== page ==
“When we entered Rome, Paul was allowed to live by himself with the soldier who guarded him” (Acts 28:16). “Paul stayed two whole years in his own rented house. And he welcomed all who visited him, proclaiming the kingdom of God and teaching about the Lord Jesus Christ with all boldness and without hindrance” (Acts 28:30–31). For two years, while living in a rented apartment, and while shackled to a Roman guard, Paul preached the Good News of the Resurrected Redeemer to those that came and went!
Although restricted to his living quarters, Paul evangelized metropolitan Rome in much the same way he had the Galatian cities (Acts 13:14; 14:1), Thessalonica (Acts 17:1), Berea (Acts 17:10), Athens (Acts 17:17), Corinth (Acts 18:4), and Ephesus (Acts 19:8). In each of these cities, Paul went first to the synagogues. In Rome, Paul invited the synagogue’s leaders to come to him. After being in Rome only “three days he called together the leaders of the Jews. When they had gathered he said to them, ‘Brothers, although I have done nothing against our people or the customs of our ancestors, I was delivered as a prisoner from Jerusalem into the hands of the Romans’ ” (Acts 28:17). “Many came to him at his lodging. From dawn to dusk he expounded and testified about the kingdom of God. He tried to persuade them about Jesus from both the Law of Moses and the Prophets. Some were persuaded by what he said, but others did not believe” (Acts 28:23–24).
When Paul wasn’t preaching to the Jews, he preached to his captive audience… to the big lug on the other end of the chain. Day after day, Paul was chained to a Roman guard (Acts 28:16), and day after day, Paul’s captors heard the Gospel, until the message of grace became “known throughout the whole imperial guard” (Philippians 1:12). How many Roman soldiers repented and believed the Gospel while chained to the great Evangelist?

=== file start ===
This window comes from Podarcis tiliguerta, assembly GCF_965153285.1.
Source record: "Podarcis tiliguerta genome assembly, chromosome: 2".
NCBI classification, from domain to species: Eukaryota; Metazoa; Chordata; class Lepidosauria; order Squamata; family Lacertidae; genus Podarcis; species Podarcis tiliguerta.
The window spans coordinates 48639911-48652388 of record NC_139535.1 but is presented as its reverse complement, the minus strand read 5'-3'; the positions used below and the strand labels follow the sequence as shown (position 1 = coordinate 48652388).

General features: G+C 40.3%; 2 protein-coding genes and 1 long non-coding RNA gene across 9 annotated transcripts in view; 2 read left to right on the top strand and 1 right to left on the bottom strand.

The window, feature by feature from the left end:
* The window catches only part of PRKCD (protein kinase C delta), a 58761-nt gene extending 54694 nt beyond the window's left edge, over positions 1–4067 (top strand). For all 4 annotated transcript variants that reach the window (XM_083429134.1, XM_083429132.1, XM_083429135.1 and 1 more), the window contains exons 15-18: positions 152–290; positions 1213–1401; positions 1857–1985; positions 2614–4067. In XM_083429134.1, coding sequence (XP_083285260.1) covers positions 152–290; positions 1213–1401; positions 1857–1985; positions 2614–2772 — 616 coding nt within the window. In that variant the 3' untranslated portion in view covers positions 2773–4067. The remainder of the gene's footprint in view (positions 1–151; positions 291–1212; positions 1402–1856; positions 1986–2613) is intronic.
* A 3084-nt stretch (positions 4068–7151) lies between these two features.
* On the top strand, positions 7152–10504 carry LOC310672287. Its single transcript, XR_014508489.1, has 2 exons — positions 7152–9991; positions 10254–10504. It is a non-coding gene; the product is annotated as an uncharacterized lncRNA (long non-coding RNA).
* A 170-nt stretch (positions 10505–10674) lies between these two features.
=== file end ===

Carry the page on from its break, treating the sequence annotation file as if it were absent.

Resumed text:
One of the people that visited Paul was a runaway slave named Onesimus. Paul wrote to Philemon, his slave-master, “I, Paul, as an elderly man and now also as a prisoner of Christ Jesus, appeal to you for my son, Onesimus. I became his father while I was in chains” (Philemon 9-10). Paul had led Onesimus to saving faith in Jesus and was sending the runaway slave back to his master.
During his two-year imprisonment, Paul was supported by generous gifts from friends. No one was more generous than the folks in the church in Philippi. His thank you note read: “I have received everything in full, and I have an abundance. I am fully supplied, having received from Epaphroditus what you provided—a fragrant offering, an acceptable sacrifice, pleasing to God. And my God will supply all your needs according to his riches in glory in Christ Jesus” (Philippians 4:18–19).
The two years of confinement were eternally productive. The Prison Epistles (Ephesians, Philippians, Colossians, and Philemon), penned by Paul while in Rome, have touched the hearts and lives of countless disciples. To the Colossians, Paul wrote, “the Gospel … is bearing fruit and growing all over the world, just as it has among you since the day you heard it” (Colossians 1:5-6). To the church at Ephesus, Paul wrote, “pray also for me, that the message may be given to me when I open my mouth to make known with boldness the mystery of the gospel. For this I am an ambassador in chains. Pray that I might be bold enough to speak about it as I should” (Ephesians 6:19–20). And to Philemon he added, “prepare a guest room for me, since I hope that through your prayers I will be restored to you” (Philemon 22). Maybe he was…
You’ve heard it: “Bloom where you’re planted!” … Paul bloomed in Rome!